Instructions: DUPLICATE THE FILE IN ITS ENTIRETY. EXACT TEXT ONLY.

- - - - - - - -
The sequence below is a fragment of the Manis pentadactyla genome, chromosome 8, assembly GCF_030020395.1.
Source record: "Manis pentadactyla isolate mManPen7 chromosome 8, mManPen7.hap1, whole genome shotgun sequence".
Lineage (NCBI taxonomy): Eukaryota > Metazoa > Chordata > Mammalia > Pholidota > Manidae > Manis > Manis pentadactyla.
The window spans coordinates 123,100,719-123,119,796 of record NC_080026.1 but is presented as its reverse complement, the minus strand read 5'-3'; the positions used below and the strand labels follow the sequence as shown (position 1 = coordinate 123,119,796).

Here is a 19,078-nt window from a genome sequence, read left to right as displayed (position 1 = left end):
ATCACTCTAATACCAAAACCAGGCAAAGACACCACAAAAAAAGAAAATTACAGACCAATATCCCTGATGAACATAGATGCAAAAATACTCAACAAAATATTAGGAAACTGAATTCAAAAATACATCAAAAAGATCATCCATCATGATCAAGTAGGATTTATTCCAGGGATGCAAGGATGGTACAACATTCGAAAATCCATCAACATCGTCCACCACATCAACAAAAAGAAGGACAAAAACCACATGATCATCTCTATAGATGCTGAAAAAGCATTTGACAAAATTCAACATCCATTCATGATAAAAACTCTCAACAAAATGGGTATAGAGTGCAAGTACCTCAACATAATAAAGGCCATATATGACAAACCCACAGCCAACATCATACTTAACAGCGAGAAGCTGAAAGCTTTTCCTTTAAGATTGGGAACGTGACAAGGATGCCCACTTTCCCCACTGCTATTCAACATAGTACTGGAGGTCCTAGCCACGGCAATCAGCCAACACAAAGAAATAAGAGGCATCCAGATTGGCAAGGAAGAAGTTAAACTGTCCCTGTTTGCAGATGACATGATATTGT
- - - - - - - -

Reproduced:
The sequence below is a fragment of the Manis pentadactyla genome, chromosome 8, assembly GCF_030020395.1.
Source record: "Manis pentadactyla isolate mManPen7 chromosome 8, mManPen7.hap1, whole genome shotgun sequence".
Lineage (NCBI taxonomy): Eukaryota > Metazoa > Chordata > Mammalia > Pholidota > Manidae > Manis > Manis pentadactyla.
The window spans coordinates 123,100,719-123,119,796 of record NC_080026.1 but is presented as its reverse complement, the minus strand read 5'-3'; the positions used below and the strand labels follow the sequence as shown (position 1 = coordinate 123,119,796).

Here is a 19,078-nt window from a genome sequence, read left to right as displayed (position 1 = left end):
ATCACTCTAATACCAAAACCAGGCAAAGACACCACAAAAAAAGAAAATTACAGACCAATATCCCTGATGAACATAGATGCAAAAATACTCAACAAAATATTAGGAAACTGAATTCAAAAATACATCAAAAAGATCATCCATCATGATCAAGTAGGATTTATTCCAGGGATGCAAGGATGGTACAACATTCGAAAATCCATCAACATCGTCCACCACATCAACAAAAAGAAGGACAAAAACCACATGATCATCTCTATAGATGCTGAAAAAGCATTTGACAAAATTCAACATCCATTCATGATAAAAACTCTCAACAAAATGGGTATAGAGTGCAAGTACCTCAACATAATAAAGGCCATATATGACAAACCCACAGCCAACATCATACTTAACAGCGAGAAGCTGAAAGCTTTTCCTTTAAGATTGGGAACGTGACAAGGATGCCCACTTTCCCCACTGCTATTCAACATAGTACTGGAGGTCCTAGCCACGGCAATCAGCCAACACAAAGAAATAAGAGGCATCCAGATTGGCAAGGAAGAAGTTAAACTGTCCCTGTTTGCAGATGACATGATATTGT